Batman/Superman #22 review

This is truly the final issue. No more one-shots or annuals after this. The series, from issue #16 to the annual, has been absolutely incredible. It’s been fun, comedic, heartwarming, thrilling and, above all, very creative and inspired! So what about this final issue? Is it still good? Let’s have a look.

Okay. Yes. Of course it’s good! Yang’s whole run has used metafictional plot devices, such as the film rolls that we saw in the “Archives of Worlds” story, and the same principle is used here. However, while “Archives of Worlds” was mainly concerned with the Batman, Robin and Superman from different worlds that had to travel through space and time to save the universe, this final issue is set in regular continuity. It starts in Arkham Asylum, just as A-Day is happening, and we follow Calendar Man as he meets Mxyzptlk, who gives him a magical hat and teaches him to see the framework of the reality that all comic book characters live in. Calendar Man learns to see each panel, how the panels line up sequentially to form a narrative, and is even able to look into the past and the future and manipulate events that way.

Even if metafictional stories aren’t your cup of tea, you should give this one a try. Rather than attempting to make this story philosophical and deep—as many metafictional stories attempt—Yang leans heavily into comedy. Most of the jokes are visual jokes, though, which Pelletier renders expertly. It’s great fun to see Calendar Man reaching across the page and punching someone in a different panel, or reaching into a panel below him where Superman uses his freeze breath, pushing Superman’s head down so Superman freezes himself in yet another panel. I’m not sure if I’ve ever seen any creative team use the medium of comics in this way before—certainly not in Big Two comics, that is.

Yang writes a great Calendar Man, too. While the character is still definitely a villain, I find myself rooting for him as he goes about his business, which is a first for me. I’ve never particularly cared about Calendar Man before, so this is instantly my favorite Calendar Man story to date.

The only thing that I’m wondering about as I’m reading this, is what Calendar Man must look like to other characters when he reaches outside the panels that he’s in. The comic does touch on this, but it doesn’t quite answer what other characters see. Does Calendar Man partially disappear when he leans halfway across the page to reach into another panel? This isn’t a deal-breaker in any way, however, because the idea and the execution of said idea is so much fun that I’m getting all the entertainment value out of this that I need.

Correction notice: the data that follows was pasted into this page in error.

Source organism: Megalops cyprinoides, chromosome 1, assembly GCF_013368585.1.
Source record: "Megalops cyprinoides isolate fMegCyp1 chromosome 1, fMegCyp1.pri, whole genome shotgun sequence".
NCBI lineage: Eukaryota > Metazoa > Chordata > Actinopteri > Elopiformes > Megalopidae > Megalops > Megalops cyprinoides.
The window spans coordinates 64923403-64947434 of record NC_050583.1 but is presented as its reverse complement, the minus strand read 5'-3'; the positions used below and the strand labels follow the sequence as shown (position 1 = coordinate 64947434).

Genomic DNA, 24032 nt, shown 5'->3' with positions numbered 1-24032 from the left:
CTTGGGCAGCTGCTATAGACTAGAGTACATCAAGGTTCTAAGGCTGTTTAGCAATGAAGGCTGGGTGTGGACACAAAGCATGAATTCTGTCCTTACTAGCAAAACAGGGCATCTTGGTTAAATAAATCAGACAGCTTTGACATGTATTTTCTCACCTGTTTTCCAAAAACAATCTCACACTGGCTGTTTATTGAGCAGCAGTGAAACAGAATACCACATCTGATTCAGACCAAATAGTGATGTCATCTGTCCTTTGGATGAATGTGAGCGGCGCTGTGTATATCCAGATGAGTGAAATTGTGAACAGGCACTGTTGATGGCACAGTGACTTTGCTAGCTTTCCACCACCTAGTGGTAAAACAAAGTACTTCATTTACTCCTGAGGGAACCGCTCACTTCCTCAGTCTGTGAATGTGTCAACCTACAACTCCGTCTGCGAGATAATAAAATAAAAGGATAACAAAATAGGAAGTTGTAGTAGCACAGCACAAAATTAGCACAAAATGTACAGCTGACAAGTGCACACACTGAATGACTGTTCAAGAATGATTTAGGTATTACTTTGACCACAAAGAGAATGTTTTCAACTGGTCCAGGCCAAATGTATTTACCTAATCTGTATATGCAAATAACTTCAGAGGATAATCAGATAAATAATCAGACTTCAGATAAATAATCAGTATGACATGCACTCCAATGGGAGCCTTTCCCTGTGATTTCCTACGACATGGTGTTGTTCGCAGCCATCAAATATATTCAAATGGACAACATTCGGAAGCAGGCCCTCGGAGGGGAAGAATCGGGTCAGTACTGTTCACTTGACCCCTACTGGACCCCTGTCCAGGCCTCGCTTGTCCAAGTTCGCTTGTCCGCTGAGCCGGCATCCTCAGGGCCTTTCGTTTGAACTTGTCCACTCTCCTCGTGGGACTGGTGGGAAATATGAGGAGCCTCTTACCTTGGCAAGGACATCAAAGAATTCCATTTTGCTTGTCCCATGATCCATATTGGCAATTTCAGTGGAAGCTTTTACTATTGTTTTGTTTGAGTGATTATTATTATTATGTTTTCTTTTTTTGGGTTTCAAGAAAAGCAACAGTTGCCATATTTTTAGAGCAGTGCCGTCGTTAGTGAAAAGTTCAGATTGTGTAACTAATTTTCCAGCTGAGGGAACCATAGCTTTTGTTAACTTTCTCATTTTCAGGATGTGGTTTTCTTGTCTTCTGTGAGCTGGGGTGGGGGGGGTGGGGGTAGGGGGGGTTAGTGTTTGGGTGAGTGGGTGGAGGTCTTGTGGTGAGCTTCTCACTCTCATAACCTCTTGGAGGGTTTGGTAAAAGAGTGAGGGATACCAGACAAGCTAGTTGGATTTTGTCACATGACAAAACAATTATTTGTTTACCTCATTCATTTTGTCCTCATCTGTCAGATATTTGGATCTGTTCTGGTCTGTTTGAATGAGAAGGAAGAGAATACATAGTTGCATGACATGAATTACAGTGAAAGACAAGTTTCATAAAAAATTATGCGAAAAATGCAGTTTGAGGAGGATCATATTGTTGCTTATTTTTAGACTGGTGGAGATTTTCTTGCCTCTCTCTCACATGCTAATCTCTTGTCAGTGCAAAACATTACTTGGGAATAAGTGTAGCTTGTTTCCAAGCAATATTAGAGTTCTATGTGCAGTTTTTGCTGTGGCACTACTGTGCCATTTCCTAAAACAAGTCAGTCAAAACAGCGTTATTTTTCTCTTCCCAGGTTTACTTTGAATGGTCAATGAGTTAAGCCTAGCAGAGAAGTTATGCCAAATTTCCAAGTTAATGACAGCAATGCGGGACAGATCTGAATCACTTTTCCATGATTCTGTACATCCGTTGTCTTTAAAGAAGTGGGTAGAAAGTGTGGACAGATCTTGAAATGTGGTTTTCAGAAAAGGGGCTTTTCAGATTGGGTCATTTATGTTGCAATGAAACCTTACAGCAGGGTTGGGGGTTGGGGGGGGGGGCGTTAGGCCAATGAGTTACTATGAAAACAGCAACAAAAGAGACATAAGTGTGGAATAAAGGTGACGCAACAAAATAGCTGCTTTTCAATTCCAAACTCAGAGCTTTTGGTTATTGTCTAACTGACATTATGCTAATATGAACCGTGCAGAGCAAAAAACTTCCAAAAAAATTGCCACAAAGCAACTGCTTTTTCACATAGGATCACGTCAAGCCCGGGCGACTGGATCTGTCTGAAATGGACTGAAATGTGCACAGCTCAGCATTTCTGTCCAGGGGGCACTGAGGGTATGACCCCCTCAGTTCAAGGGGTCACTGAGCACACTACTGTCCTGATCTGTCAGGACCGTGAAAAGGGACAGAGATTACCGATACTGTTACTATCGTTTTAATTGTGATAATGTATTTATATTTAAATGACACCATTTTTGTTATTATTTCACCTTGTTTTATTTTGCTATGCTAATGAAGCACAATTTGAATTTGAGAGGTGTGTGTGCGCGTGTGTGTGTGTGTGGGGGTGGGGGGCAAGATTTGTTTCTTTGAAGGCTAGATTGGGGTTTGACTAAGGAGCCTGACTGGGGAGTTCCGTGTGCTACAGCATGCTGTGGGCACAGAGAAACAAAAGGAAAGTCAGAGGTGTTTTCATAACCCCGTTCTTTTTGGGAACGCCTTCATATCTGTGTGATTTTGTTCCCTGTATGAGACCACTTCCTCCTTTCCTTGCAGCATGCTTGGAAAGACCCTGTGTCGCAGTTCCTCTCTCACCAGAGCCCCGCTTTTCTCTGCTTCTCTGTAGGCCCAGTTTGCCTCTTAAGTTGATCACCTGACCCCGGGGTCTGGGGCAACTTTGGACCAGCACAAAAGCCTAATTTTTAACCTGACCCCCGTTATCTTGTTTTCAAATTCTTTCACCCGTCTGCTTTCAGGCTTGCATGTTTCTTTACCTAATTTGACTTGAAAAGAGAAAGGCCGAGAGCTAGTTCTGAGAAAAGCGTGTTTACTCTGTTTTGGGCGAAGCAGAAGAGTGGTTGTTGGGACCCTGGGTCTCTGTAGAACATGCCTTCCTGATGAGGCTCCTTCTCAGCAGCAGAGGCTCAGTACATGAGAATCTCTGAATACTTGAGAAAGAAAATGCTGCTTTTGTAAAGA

It’s a colorful book, too, thanks to Hi-Fi’s extensive palette. Even when Pelletier doesn’t draw backgrounds, Hi-Fi saves those panels from looking bland by adding a splash of color that still makes the panel in question pop. The colors blend well with Champagne’s inks, too. The inks are very clean and neat, allowing Pelletier’s pencils to breathe while still enhancing the structure and the character renditions. Because of this, Hi-Fi has plenty of room to apply his various colors, making the overall art very appealing and fun to look at.

Now, I have to say that while I’m happy with this final issue, I am also feeling a little bit sad. I want more from this series. I want Yang to continue to write these characters to his best ability, like he has since the start of his run, and I want Reis and Pelletier to continue to draw them. This has been, without a doubt, the best recent Batman comic and one that I will remember fondly years from now. Honestly, if you’re tuning in only now, you should do yourself a favor and pick up the hardcover collection of Yang’s entire run as soon as it comes out. This has been a story that has always made me smile, one that’s always made my day. I love what Yang and his band of artists have created and, even though the series has been canceled, I’m glad that they’re ending on a high note!

Recommended if…

  • You’ve been reading Batman/Superman since Yang’s first issue (#16); you better get this final issue too!
  • You want to read something that’s not needlessly grimdark like most other Batman comics at the moment.
  • You want to see a truly creative approach to sequential art.
  • You’re a fan of Calendar Man and/or Mxyzptlk.

Overall: Listen, this has been my favorite book to review, and it’s been a real pleasure singing this book’s praises. If you’ve been reading the book since the start of Yang’s run, then grab this issue. If you haven’t been reading the book but are looking for a fun one-and-done story, then definitely grab this issue! If you want to read, or revisit, this wonderful story in one place, then absolutely grab the hardcover! Trust me. It doesn’t get much better than this.

Score: 9/10

Disclaimer: DC Comics provided Batman News with an advance copy of this comic for the purpose of this review.